Fortunately, even in the 1970s, good, decent, right-thinking Kiwis outnumbered the difficult ones, though the difficult ones could get away with a lot, lot more, from slant-eye gestures to telling us to go back to where we came from openly. I mean, February 6 was called New Zealand Day! Go back another generation to a great-uncle who came in the 1950s, and he recalls white kids literally throwing stones at Chinese immigrants.

So there was no way I would become a banana, and give up my culture in a quest to integrate. The parents of some of my contemporaries reasoned differently, as they had been in the country for longer, and hoped to spare their children the physical harm they endured. They discouraged their children from speaking their own language, in the hope they could achieve more.

As a St Mark’s pupil, I was at the perfect school when it came to being around international classmates, and teachers who rewarded academic excellence regardless of one’s colour. All of this bolstered my belief that being different was a good thing. I wasn’t invisible at my school. I did really well. I was dux.

It was a shock when I headed to Rongotai College as most of the white boys were all about conforming. The teachers did their best, but so much of my class, at least, wanted to replicate what they thought was normal society in the classroom, and a guy like me—Chinese, individualistic, with a sense of self—was never going to fit in. It was a no-brainer to go to Scots College when a half-scholarship was offered, and I was around the sort of supportive school environment that I had known in my primary and intermediate years, with none of the other boys keen to pigeonhole you. Everyone could be themselves. Thank goodness.

But there were always appearances from the conformist attitudes in society. As I headed to university and announced I would do law and commerce, there was an automatic assumption that the latter degree would be in accounting. I would not be visible doing accounting, in a back room doing sums. For years (indeed, until very recently) the local branch of the Fairfax Press had Asian employees but that was where they were, not in the newsroom. We wouldn’t want to offend its readers, would we?

My choice of these degrees was probably driven, subconsciously, by the desire to be visible and to give society a middle finger. I wasn’t going to be invisible. I was going to pursue the interests that I had, and to heck with societal expectations based along racial lines. I had seen my contemporaries at college do their best to conform: either put your head down or play sport. There was no other role. If you had your head up and didn’t play sport at Rongotai, there was something wrong with you. Maybe you were a ‘faggot’ or ‘poofter’ or some other slur that was bandied about, I dare say by boys who had uncertainties about their own sexuality and believed homophobia helped them.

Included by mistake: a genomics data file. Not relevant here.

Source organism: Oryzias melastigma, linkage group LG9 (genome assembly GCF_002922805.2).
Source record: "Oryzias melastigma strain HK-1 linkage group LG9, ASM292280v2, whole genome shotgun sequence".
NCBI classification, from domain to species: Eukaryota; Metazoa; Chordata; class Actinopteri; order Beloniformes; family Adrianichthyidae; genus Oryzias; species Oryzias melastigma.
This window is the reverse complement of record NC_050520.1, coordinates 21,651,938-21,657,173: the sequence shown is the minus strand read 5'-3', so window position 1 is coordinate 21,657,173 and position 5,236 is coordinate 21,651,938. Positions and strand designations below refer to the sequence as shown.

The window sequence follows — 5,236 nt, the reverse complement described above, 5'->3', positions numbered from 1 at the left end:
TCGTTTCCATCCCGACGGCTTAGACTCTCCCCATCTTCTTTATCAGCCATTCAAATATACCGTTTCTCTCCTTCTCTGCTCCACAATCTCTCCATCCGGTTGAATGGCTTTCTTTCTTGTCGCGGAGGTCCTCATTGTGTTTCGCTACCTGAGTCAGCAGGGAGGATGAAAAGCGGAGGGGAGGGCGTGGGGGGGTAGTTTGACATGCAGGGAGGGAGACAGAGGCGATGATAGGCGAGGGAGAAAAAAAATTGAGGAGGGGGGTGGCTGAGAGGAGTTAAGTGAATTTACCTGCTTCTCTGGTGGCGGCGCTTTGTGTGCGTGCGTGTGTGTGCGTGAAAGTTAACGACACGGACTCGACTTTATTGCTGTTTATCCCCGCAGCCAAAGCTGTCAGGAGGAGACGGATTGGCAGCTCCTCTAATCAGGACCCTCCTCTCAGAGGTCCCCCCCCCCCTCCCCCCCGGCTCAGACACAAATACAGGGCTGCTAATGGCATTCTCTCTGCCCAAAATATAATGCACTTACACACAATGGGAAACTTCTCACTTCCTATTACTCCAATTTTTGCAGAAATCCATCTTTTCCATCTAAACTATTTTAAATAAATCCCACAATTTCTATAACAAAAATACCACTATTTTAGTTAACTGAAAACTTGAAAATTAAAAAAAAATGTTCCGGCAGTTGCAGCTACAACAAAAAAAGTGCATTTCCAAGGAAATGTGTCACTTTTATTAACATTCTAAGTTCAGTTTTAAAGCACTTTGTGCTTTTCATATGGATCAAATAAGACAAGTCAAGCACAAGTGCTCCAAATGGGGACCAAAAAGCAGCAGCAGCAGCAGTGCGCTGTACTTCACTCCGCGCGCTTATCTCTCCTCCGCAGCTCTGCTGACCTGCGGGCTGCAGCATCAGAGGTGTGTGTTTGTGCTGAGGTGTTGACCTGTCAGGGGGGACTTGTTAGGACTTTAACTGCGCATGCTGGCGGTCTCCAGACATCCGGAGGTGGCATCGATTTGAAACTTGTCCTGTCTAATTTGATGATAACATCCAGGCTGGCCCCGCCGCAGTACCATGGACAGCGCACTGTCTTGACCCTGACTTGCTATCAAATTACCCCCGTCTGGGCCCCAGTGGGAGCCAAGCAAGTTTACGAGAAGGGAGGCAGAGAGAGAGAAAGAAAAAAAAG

I loved design. I loved cars. Nothing was going to change that. So I pursued a design career whilst doing my degrees. I could see how law, marketing and management would play a role in what I wanted to do in life. When I launched Lucire, it was “against type” on so many fronts. I was doing it online, that was new. I was Chinese, and a cis het guy. And it was a very public role: as publisher I would attend fashion shows, doing my job. In the early days, I would be the only Chinese person amongst the press.

And I courted colleagues in the press, because I was offering something new. That was also intentional: to blaze a trail for anyone like me, a Chinese New Zealander in the creative field who dared to do something different. I wasn’t the first, of course: Raybon Kan comes to mind (as a fellow St Mark’s dux) with his television reviews in 1990 that showed up almost all who had gone before with his undeniable wit; and Lynda Chanwai-Earle whose poetry was getting very noticed around this time. Clearly we needed more of us in these ranks if we were going to make any impact and have people rethink just who we were and just what we were capable of. And it wasn’t in the accounts’ department, or being a market gardener, serving you at a grocery store or takeaway, as noble as those professions also are. I have family in all those professions. But I was out on a quest to break the conformity that Aotearoa clung to—and that drove everything from typeface design to taking Lucire into print around the world and running for mayor of Wellington. It might not have been the primary motive, but it was always there, lingering.

This career shaped me, made me less boring as an individual, and probably taught me what to value in a partner, too. And thank goodness I found someone who also isn’t a conformist.

When we first met, Amanda did ask me why I had so many friends from the LGBTQIA+ community. I hadn’t really realized it, but on reflection, the answer was pretty simple: they, too, had to fight conformist attitudes, to find their happy places. No wonder I got along with so many. All my friends had stood out one way or another, whether because of their interests, their sexuality, how they liked to be identified, their race, their way of thinking, or something else. These are the people who shape the world, advance it, and make it interesting. They—we—weren’t going to be pigeonholed.
 

With fellow nonconformist Stefan Engeseth in Stockholm, 2010